Sharpe's Grysbok or Northern Grysbok [Raphicerus sharpei]
Sharpe's Grysbok is a shy antelope, which is slightly smaller than the Cape Grysbok, and which has a thick-set body and a rich rufous-coloured coat. It stands 500 mm at the shoulder and weighs eight kg as an adult. A mingling of white and rich rufous hair on the back and sides gives this species a wiry grizzled appearance. Only rams have horns, which are 60-100 mm in length.
Sharpe?s Grysbok is principally a browser, feeding on the leaves and young shoots of shrubs and bushes. Sharpe's Grysbok also feeds on grass shoots, fruit and flowers when available. Cultivated crops are also taken at night.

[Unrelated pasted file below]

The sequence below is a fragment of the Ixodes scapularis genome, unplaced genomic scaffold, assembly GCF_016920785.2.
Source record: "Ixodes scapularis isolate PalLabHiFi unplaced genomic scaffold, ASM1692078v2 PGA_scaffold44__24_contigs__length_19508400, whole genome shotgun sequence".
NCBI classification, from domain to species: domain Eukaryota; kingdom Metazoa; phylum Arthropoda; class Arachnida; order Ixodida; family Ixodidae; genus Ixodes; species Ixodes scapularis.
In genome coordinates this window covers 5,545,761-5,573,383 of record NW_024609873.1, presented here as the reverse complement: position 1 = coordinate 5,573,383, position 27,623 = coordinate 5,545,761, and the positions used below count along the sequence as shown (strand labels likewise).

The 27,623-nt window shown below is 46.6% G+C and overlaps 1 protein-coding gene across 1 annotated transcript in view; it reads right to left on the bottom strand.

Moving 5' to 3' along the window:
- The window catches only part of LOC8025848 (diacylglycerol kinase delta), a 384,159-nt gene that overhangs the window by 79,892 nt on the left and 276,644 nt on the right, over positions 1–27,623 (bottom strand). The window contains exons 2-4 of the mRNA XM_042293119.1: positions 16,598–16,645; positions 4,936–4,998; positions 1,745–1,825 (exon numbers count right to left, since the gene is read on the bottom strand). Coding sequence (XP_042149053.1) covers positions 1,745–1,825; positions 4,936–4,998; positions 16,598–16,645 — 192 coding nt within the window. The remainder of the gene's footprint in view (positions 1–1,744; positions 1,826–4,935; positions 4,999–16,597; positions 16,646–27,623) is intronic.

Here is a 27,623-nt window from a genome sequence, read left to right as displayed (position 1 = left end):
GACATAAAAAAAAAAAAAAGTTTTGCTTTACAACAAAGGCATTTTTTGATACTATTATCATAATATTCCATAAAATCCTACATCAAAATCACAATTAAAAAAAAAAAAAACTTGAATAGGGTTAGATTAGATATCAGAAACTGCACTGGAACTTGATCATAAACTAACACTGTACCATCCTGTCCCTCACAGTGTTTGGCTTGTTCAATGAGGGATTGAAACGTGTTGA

Single lambs are born after a gestation period of seven months. Because of its secretive nature very little has been recorded of this animal?s habits.
Sharpe?s Grysbok is usually solitary, lying up during the heat of day and grazing and browsing at night and early hours of the morning.
Where they are found
The Sharpe?s Grysbok is similar in appearance and habit as its Cape counterpart, but found in the north-eastern Mpumalanga?s Lebombo mountain range and further north. Conservation status of Sharpe?s Grysbok is unknown, but probably a rare species.
Males and females have their own territories independent of each other and they mark territories by dung middens. Sharpe?s Grysbok has been seen to take cover in burrows such as those of the Aardvark.